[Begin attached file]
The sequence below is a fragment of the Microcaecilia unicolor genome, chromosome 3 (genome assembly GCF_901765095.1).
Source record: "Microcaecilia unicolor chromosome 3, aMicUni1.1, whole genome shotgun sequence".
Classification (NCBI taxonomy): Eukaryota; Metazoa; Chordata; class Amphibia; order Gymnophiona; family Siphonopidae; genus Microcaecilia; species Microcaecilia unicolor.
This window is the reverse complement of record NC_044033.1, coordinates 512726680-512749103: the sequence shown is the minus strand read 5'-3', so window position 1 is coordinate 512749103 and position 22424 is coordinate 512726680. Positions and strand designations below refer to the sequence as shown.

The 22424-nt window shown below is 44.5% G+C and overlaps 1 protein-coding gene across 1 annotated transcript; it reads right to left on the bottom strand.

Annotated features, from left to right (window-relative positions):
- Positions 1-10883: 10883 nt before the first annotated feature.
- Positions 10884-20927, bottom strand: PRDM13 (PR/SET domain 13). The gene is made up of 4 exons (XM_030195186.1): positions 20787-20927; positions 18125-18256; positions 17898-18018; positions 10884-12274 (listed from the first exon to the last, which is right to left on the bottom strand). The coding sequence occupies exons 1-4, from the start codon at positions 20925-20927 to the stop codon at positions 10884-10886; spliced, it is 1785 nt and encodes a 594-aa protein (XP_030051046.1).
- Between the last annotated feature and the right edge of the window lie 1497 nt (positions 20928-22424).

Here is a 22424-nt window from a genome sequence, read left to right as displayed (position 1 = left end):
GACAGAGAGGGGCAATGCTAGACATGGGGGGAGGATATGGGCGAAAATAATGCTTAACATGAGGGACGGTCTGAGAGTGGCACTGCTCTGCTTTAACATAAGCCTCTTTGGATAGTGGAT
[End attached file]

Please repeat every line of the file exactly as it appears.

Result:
The sequence below is a fragment of the Microcaecilia unicolor genome, chromosome 3 (genome assembly GCF_901765095.1).
Source record: "Microcaecilia unicolor chromosome 3, aMicUni1.1, whole genome shotgun sequence".
Classification (NCBI taxonomy): Eukaryota; Metazoa; Chordata; class Amphibia; order Gymnophiona; family Siphonopidae; genus Microcaecilia; species Microcaecilia unicolor.
This window is the reverse complement of record NC_044033.1, coordinates 512726680-512749103: the sequence shown is the minus strand read 5'-3', so window position 1 is coordinate 512749103 and position 22424 is coordinate 512726680. Positions and strand designations below refer to the sequence as shown.

The 22424-nt window shown below is 44.5% G+C and overlaps 1 protein-coding gene across 1 annotated transcript; it reads right to left on the bottom strand.

Annotated features, from left to right (window-relative positions):
- Positions 1-10883: 10883 nt before the first annotated feature.
- Positions 10884-20927, bottom strand: PRDM13 (PR/SET domain 13). The gene is made up of 4 exons (XM_030195186.1): positions 20787-20927; positions 18125-18256; positions 17898-18018; positions 10884-12274 (listed from the first exon to the last, which is right to left on the bottom strand). The coding sequence occupies exons 1-4, from the start codon at positions 20925-20927 to the stop codon at positions 10884-10886; spliced, it is 1785 nt and encodes a 594-aa protein (XP_030051046.1).
- Between the last annotated feature and the right edge of the window lie 1497 nt (positions 20928-22424).

Here is a 22424-nt window from a genome sequence, read left to right as displayed (position 1 = left end):
GACAGAGAGGGGCAATGCTAGACATGGGGGGAGGATATGGGCGAAAATAATGCTTAACATGAGGGACGGTCTGAGAGTGGCACTGCTCTGCTTTAACATAAGCCTCTTTGGATAGTGGAT